Every protein is first produced in linear form. "Like the belt of my coat," Zúñiga says, pulling it from the beige hoops of a trenchcoat and forming it into a series of loops. But then "the heavy chain has to fold into the right structure so that it looks like Bullwinkle."

That making of the protein Bullwinkle is directed in part by links called disulphide bonds. These function like knots that a balloon artist adds to confine the balloons to a particular shape. One of Zúñiga's graduate students discovered that the proper formation of those disulphide bonds in the heavy chain requires association of the light chain snout. Furthermore, it is only when Bullwinkle is in one piece that the viral peptide can bind tightly. It turns out that the nose knows how to make a stable complex.

But solving one mystery just opened up another. Zúñiga wondered what stops the empty light and heavy chain duo from going to the cell surface before it acquires a peptide hat. She thinks the answer lies with another protein, called calnexin, that lurks in the compartment of the cell where proteins are assembled. The reader will remember that without the light chain present, the heavy chain did not get released to the cell surface at all. However, when researchers removed part of the calnexin protein, the heavy chain alone did get out.

This discovery of an important role for calnexin suggests another image that Freud might have liked. Calnexin is like the doting mother who won't let the moose leave the cell without its hat in place. In a virally infected cell that means the treachery of the cell is guaranteed to show at the surface because the moose won't leave without the incriminating cargo of the viral cap.

That's the theory. One prediction from it is that there must be a signal that causes calnexin to let go of the MHC complex. Zúñiga says the twisting that goes into making this molecular version of a balloon animal may be the key. Using specific probes to detect different parts of the calnexin and the moose proteins, she has shown that as the password assembles, the MHC bends, exposing some parts of the protein while hiding others. Although she needs to test the idea further, this is consistent with the model that once the viral peptide is securely in place the MHC moose provides no more handhold for calnexin, so calnexin loses its grip, and Bullwinkle sets sail for the surface, the viral peptide worn like a scarlet V cap.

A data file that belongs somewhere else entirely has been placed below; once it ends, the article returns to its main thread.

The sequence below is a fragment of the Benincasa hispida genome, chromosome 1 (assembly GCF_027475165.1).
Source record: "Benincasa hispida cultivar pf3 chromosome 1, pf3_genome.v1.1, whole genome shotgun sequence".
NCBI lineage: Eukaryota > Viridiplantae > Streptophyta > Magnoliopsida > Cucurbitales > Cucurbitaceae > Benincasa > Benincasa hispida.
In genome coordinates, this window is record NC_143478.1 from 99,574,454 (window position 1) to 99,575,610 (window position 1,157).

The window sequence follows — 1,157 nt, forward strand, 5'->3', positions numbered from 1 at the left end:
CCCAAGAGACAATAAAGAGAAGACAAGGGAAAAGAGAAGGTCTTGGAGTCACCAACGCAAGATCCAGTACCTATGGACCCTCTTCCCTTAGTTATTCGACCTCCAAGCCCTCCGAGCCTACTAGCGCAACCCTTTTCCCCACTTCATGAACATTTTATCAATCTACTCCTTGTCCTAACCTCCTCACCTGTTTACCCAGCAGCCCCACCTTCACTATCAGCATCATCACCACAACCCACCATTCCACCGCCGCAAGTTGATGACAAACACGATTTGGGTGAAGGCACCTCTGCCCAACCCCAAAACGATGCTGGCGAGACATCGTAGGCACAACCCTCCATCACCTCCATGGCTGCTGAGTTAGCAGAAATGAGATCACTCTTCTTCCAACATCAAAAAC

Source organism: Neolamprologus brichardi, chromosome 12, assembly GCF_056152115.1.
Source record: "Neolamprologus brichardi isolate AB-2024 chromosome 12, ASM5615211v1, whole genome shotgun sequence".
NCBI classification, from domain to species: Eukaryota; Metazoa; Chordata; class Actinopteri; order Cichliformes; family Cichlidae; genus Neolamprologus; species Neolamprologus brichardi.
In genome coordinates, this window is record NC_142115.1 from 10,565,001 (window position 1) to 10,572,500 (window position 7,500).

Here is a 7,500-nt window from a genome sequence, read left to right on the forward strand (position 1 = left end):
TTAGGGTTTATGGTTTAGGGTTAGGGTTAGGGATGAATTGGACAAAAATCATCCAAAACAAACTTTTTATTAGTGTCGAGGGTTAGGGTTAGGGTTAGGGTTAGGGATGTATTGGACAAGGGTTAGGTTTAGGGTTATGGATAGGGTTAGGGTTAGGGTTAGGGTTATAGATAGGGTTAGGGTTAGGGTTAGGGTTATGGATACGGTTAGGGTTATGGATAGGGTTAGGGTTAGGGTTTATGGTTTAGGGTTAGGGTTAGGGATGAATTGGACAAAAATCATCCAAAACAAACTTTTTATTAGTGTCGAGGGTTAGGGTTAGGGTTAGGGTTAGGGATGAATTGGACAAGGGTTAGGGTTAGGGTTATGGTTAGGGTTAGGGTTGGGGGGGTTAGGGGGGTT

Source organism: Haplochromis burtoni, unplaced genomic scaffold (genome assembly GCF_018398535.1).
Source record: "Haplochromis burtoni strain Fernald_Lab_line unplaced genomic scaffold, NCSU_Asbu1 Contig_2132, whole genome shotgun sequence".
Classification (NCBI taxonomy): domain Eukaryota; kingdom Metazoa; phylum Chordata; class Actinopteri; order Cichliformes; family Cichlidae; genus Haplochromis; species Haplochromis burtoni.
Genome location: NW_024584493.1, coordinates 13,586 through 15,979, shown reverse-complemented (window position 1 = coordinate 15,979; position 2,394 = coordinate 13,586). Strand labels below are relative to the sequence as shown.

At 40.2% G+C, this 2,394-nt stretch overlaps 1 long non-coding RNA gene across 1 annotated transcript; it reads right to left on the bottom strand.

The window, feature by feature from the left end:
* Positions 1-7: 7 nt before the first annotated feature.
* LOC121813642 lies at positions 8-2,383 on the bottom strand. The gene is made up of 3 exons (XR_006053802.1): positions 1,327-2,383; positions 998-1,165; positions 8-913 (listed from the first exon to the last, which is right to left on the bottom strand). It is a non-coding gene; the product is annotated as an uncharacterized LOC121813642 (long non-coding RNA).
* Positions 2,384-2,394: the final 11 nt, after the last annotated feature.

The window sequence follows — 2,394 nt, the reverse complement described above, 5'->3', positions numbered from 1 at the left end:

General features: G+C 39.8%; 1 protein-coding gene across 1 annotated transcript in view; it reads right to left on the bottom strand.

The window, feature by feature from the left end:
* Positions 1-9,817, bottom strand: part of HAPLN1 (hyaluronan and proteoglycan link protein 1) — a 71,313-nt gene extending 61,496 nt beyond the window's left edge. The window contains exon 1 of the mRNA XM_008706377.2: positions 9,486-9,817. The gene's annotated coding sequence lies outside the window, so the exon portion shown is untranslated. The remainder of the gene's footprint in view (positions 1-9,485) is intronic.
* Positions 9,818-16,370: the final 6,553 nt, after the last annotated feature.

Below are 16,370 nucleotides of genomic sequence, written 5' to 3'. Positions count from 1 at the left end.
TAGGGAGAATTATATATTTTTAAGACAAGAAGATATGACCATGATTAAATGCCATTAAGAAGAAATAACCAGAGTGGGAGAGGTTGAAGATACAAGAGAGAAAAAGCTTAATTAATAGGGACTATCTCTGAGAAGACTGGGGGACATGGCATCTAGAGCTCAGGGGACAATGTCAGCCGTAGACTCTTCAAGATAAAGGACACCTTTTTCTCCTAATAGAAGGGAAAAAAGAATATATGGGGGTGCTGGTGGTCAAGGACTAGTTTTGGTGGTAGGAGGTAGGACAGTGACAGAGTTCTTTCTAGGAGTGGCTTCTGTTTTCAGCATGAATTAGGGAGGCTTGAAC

Zúñiga's work has important medical implications. Presenting virus peptides to the T cell guards not only activates the T cells' arsenal, it actually trains them to be better killers for the next traitor they encounter. Modern vaccine developers try to exploit this fact to develop a strong response against viral factories. Knowing more about the development of the MHC password may allow the whole system to be revved up, making the traitors confess even faster. This may be especially important to patients with a depressed immune system.

On the flip side of the coin are patients whose immune systems are overreacting, and destroying healthy tissue. Such patients typically suffer from rheumatoid arthritis, lupus, a type of diabetes and other so-called autoimmune diseases, in which the killer cells are doing their job a little too enthusiastically.

Autoimmune diseases involve T cells that mistake normal, healthy cells for enemies. Understanding better these puzzling and destructive processes may help scientists develop drugs that inhibit the assembly of the MHC complex, and therefore prevent the misunderstood password from reaching the cell's surface, where it will invite unwanted destruction by T cells.

Finding an autoimmune disease treatment will be tricky, says Zúñiga, but the more that is known, the better the chances. With the right drug in hand, she'll be able to stop a moose dead in its tracks.

Science Notes / Summer 1995 / Science Communication Program
University of California, Santa Cruz